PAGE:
Catalog empowers artists with greater control in monetizing their work and community through the use of artist tokens, which unlock rewards, exclusive content, and revenue share for supporters.
Artists can upload and sell their work on Catalog for whatever price they choose. In this hack, artists upload by choosing from any of their existing Audius tracks. Listeners can stream music, and also purchase music using Dai. Upon purchasing work, listeners receive artist tokens proportional to the amount they spend, and proportional to the time of their purchase – earlier supporters receive more tokens per Dai than later ones. Supporters also receive an mp3 download, unlimited streaming, and the addition of this track to their collection.
Tokens on Catalog give artists a map of their community, allowing them to share any amount of value with any level of supporter. Rewards can be anything. In the case of our hack, token holders can stake tokens to earn revenue share from the artist they've supported. When work is purchased, 90% of spent funds go directly to the artist (collaborations not yet supported), and the remaining 10% are sent to a revenue share pool, which is split proportionately amongst token stakers.
In production, artists could customize this split, and add any variation of other perks or rewards, such as enabling token holders to spend them like credits on more content from the artist, or enabling supporters with over 1000 tokens to access exclusive releases, or enter a particular discord channel. Their are limitless possibilities to what a token might enable a community to do, and because Catalog tokens are ERC-20, the rewards can be extended beyond the limits our front-end. We also explored the idea of, if tokens are spent like credits, upon spending, 1/3 go directly to the artist, 1/3 to the staking pool, and the remainder are burned. We plan to experiment with unique models to see how we can best recycle value back into the community and the artist.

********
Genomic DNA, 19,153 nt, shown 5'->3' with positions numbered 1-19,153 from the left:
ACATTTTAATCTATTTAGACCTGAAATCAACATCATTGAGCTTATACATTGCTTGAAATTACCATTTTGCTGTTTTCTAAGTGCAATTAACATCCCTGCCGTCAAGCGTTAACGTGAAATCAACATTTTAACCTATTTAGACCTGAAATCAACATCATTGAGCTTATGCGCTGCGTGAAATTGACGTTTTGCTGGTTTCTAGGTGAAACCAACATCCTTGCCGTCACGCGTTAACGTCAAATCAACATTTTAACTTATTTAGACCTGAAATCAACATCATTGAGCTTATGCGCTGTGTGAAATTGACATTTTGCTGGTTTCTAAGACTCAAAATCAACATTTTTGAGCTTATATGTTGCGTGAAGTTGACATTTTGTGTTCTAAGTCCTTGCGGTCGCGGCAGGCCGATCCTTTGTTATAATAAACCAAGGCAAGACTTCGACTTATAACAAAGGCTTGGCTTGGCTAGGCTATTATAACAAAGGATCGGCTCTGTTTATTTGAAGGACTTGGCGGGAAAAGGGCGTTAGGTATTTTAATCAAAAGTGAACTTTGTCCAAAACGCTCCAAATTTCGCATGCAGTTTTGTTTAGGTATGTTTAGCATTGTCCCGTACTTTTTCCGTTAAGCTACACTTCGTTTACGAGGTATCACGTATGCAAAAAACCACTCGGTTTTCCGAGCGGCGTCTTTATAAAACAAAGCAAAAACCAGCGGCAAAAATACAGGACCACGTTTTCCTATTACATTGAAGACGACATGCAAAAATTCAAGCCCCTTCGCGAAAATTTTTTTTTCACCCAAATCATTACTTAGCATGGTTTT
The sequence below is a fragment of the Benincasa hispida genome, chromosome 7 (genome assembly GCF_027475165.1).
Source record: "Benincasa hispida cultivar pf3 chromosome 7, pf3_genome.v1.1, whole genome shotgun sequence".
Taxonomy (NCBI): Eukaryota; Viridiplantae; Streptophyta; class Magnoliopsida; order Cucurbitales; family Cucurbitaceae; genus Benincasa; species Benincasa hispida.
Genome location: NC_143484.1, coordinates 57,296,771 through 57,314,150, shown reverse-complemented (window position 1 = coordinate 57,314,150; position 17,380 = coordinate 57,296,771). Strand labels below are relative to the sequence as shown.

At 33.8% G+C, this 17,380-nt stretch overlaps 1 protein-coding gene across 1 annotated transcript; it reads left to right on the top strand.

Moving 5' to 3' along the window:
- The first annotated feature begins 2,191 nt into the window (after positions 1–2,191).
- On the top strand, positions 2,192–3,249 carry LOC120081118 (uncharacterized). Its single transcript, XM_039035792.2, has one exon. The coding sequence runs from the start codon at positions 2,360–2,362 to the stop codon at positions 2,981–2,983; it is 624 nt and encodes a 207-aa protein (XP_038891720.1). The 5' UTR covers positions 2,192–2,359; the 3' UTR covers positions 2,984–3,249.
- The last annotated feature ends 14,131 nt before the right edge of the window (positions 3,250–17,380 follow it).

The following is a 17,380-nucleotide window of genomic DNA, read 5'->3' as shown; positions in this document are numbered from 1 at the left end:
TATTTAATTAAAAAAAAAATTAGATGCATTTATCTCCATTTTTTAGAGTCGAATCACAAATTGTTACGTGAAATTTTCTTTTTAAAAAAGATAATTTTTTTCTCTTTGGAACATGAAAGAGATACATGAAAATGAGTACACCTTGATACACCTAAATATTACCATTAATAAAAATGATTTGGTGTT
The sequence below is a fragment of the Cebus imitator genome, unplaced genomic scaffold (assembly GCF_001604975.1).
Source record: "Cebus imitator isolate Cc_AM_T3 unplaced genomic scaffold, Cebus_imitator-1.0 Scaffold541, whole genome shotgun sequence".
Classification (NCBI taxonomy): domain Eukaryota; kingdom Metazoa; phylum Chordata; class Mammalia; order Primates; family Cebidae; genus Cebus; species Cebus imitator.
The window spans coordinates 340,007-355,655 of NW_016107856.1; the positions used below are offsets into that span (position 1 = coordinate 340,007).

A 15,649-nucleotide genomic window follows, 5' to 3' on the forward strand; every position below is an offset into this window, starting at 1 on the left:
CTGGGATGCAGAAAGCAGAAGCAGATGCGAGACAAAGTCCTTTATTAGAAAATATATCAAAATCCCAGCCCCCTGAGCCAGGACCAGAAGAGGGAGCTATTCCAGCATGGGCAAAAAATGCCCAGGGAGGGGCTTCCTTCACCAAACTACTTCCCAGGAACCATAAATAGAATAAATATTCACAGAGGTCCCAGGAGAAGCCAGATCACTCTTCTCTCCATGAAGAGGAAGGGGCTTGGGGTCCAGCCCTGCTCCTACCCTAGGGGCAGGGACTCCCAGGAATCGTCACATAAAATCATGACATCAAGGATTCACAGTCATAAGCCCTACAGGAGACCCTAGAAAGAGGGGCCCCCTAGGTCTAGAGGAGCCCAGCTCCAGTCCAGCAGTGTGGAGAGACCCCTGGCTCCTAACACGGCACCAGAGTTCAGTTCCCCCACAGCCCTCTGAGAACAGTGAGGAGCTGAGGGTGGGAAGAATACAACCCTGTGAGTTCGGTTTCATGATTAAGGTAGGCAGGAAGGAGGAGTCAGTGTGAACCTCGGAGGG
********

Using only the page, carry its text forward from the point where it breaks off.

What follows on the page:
These are some features we'd have liked to build If we had more time:
We built Catalog with a Vue frontend, leveraging the Audius API for existing user/track metadata and storing additional information in Textile Threads. To meet the time constraint we just used the client for making all Thread updates and stitched together our data model with the Audius schema on the frontend user helper functions & the Vuex store.
It was a pretty ugly challenge since Textile Threads aren't relational and we didn't realize this until we'd already set up our Thread & had updates working via the client. Since Audius users can change their track/user metadata from the Audius frontend, we couldn't rely on our internal storage of that info so we had to query every time. To make matters worse, most Audius API endpoints didn't give us enough data from a single fetch call, and many operations were dependent on data from either Textile or a different Audius endpoint. We spent an unfortunate amount of time just getting CRUD operations to play nicely (very ~ hacky ~).
Overall impressed with how well it works considering how many edge cases there are. Generally very impressed with what we were able to build.